Background & Design
Commercial Faraday rotation isolators have been around since the 1960’s. Traditional builds have good isolation throughout the microwave and millimeter-wave bands (typically > 20 dB and in many cases > 30 dB across the band). The insertion loss is relatively low in the microwave bands, but steadily increases with frequency. At mm-wave frequencies the insertion loss becomes problematic. For example, in the WR‑10 band (75-110 GHz) the insertion loss can exceed 3 dB, precluding their use in many systems. In the WR-5.1 band (140-220 GHz) the insertion loss can be more than 5 dB. There are very few manufacturers in the bands above 50 GHz. Micro Harmonics is the only manufacturer of isolators in the WR-4.3 (170-260 GHz) and WR-3.4 (220-330 GHz) bands and we are working on designs for the WR-2.8 (260-400 GHz) and WR-2.2 (330-500 GHz) bands. At these high-frequencies the constituent parts are very small and difficult to fabricate and align.
At Micro Harmonics we design isolators that are optimized for low-insertion loss. The typical insertion loss is about 1 dB for our WR-10 isolators and about 2 dB for our WR-3.4 isolators. These numbers are game changers and mm-wave and terahertz system developers are now reconsidering their use. So how do we do it? There are many factors to consider, but here we focus primarily on:
- Minimizing Ferrite Loss
- Minimizing Waveguide Loss
- Precision Fabrication and Alignment
1) Minimizing Ferrite Loss
A good starting point is to consider the equation for EM field rotation in a Faraday rotation isolator.
- 4πMZ is the axial magnetization
- ϒ is the gyromagnetic ratio
- l is the ferrite length
- c is the speed of light
- 𝜀 is the ferrite dielectric constant
This equation shows that the field rotation is directly proportional to the ferrite length and the axial magnetization. Increasing the magnetic bias field increases the rate of rotation until the ferrite becomes saturated (4πMz = 4πMs). Beyond saturation, further increases in the magnetic bias field have no effect.
Minimum insertion loss and maximum isolation occur when the EM field is rotated by 45° as it passes through the ferrite. The traditional method used to tune Faraday rotation isolators is to use ferrites that are substantially longer than the minimum required length and then tune the magnetic bias field to achieve optimal performance. This approach works very well at the lower frequencies. But at the higher mm-wave frequencies ferrites become very lossy. To minimize loss in mm-wave isolators it is essential that the ferrite length be reduced as much as possible. At Micro Harmonics we use a saturating magnetic bias field and the minimum possible ferrite length to achieve 45° rotation.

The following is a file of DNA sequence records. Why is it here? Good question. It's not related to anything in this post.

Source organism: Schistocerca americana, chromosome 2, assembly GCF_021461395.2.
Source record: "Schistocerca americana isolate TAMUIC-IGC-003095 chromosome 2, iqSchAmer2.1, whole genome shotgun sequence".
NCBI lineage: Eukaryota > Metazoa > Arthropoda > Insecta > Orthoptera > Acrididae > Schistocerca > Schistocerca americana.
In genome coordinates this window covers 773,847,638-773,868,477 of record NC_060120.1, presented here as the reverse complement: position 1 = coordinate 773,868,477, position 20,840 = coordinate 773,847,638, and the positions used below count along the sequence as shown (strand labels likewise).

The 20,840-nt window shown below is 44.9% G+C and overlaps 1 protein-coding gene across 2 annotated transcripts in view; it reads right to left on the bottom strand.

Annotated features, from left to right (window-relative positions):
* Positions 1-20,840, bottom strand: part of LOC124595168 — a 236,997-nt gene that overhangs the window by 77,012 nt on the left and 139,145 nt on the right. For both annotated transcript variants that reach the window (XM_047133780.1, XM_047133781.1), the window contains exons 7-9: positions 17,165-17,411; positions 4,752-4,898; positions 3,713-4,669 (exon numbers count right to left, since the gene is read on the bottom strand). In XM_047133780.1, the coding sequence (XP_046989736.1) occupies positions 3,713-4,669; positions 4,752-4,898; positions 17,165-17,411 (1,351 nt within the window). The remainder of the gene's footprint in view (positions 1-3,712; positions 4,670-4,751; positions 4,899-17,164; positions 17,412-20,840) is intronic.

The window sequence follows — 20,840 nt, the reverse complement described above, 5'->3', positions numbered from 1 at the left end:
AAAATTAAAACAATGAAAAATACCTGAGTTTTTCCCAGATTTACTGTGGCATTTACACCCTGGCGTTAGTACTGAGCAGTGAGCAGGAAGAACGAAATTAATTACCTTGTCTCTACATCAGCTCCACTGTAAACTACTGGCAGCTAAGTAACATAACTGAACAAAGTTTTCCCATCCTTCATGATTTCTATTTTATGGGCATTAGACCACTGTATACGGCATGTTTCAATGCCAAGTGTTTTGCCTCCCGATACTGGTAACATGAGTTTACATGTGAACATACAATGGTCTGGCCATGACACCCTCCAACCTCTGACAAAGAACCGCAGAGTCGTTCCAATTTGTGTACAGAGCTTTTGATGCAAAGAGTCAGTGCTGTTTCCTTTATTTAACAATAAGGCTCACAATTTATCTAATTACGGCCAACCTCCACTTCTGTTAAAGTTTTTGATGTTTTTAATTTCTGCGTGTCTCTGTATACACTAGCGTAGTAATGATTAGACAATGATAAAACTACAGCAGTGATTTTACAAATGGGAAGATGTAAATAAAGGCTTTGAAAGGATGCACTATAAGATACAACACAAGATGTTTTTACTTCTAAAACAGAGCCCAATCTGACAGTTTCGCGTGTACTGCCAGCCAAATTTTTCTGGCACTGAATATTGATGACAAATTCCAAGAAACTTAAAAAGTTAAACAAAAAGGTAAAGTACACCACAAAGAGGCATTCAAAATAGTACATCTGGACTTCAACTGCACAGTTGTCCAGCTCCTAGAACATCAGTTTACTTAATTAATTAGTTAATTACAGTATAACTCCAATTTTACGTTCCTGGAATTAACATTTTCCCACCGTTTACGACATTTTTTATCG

We measure our magnetic bias fields to insure the ferrites are saturated. We use magnetic armatures to achieve a focused, uniform bias field in the ferrite. The graph below shows the measured magnetic bias field near the surface of the ferrite core. The peak measured value of 2000 Oe is substantially more than what is required for saturation. The measurements extend well outside of the area of the ferrite.
2) Minimizing Waveguide Loss
Since the EM field is rotated by 45° as it passes through the ferrite, it is necessary to realign the flanges. In the traditional builds this is accomplished by physically twisting extruded waveguide (see photo to the right). The twist must be implemented over a sufficiently long distance to avoid damaging the extruded guide. In the WR-12 through WR-3.4 bands, the total flange-to-flange length in traditional builds is about 2.3 inches, with some small variations from band-to-band and between manufacturers.
At Micro Harmonics we use a machined twist step which is substantially shorter than the extruded waveguide twists. The step-twist yields very broadband performance, reduces waveguide loss and reduces the overall footprint of the isolator. For example, the flange-to-flange length of a Micro Harmonics WR-3.4 isolator is only 0.45 inch (see photo to the right). The net reduction in waveguide conductor loss at WR-10 is only about 0.2 dB, but at WR-5.1 the reduction is 0.6 dB, at WR-3.4 it is 0.9 dB and at WR-2.8 it is 1.3 dB.
3) Precision Fabrication and Alignment
There are substantial challenges in fabricating and assembling the isolators at the higher bands. The parts become increasingly smaller and some of the materials, in particular the ferrite and alumina cones, are very difficult to machine. There are very few vendors who will even attempt to fabricate these parts and even the most skilled craftsmen can fail in the end. We have expended a significant amount of time and effort developing techniques to fabricate these parts.
Aside from the myriad fabrication complications there are considerable alignment difficulties that must be overcome. Even a small 1° misalignment of the resistive layer in the cones can reduce the isolation by 10 dB. The area near the ferrite core can support more than twenty modes. Small misalignments can cause significant coupling to the higher order modes resulting in unwanted structure in the response, increased insertion loss and port reflections as well as decreased isolation. Misalignments can also change the orientation of the resistive layers in the cones such that a component of the E-field of the forward travelling wave is in the plane of the resistive layer resulting in increased insertion loss.
The assembly process is an art form. No two isolators have identical signatures. At Micro Harmonics we continually strive to improve our assembly techniques and the uniformity of our assemblies. But most importantly, we comprehensively test every isolator on a vector network analyzer to insure it meets our specifications. We supply this measured data to our customers. Many competitors spot check their components on less sophisticated systems which can lead to erroneous test data and missed signatures in the response.